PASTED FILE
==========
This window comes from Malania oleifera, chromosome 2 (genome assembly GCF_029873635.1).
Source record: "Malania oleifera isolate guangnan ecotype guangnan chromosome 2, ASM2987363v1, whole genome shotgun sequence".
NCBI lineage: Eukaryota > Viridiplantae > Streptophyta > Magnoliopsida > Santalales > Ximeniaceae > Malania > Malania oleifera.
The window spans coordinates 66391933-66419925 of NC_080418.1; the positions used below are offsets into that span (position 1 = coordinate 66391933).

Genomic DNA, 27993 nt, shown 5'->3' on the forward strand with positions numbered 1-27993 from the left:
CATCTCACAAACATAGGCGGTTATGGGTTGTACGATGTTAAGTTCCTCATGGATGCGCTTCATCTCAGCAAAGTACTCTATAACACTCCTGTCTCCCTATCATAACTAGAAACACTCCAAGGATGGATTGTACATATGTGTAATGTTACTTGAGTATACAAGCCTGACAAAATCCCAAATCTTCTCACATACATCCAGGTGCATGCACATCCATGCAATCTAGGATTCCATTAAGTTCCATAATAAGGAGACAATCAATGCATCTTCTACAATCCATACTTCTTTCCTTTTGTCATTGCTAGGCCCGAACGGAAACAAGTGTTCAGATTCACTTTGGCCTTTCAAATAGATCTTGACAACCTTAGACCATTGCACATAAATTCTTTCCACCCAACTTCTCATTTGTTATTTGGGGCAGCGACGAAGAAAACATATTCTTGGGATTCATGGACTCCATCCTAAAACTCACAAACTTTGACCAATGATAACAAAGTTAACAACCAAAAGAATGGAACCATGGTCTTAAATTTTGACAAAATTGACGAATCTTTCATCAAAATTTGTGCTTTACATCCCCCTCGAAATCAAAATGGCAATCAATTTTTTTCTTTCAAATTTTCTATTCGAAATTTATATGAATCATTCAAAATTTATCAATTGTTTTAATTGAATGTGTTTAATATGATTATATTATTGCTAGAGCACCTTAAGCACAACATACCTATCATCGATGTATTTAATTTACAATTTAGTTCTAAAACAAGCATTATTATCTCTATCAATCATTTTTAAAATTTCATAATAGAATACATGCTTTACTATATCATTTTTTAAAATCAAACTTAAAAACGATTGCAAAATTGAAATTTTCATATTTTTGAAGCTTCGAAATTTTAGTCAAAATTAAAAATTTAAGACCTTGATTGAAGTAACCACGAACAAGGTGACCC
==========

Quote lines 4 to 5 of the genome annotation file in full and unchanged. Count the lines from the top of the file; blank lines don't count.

The window spans coordinates 66391933-66419925 of NC_080418.1; the positions used below are offsets into that span (position 1 = coordinate 66391933).

Genomic DNA, 27993 nt, shown 5'->3' on the forward strand with positions numbered 1-27993 from the left: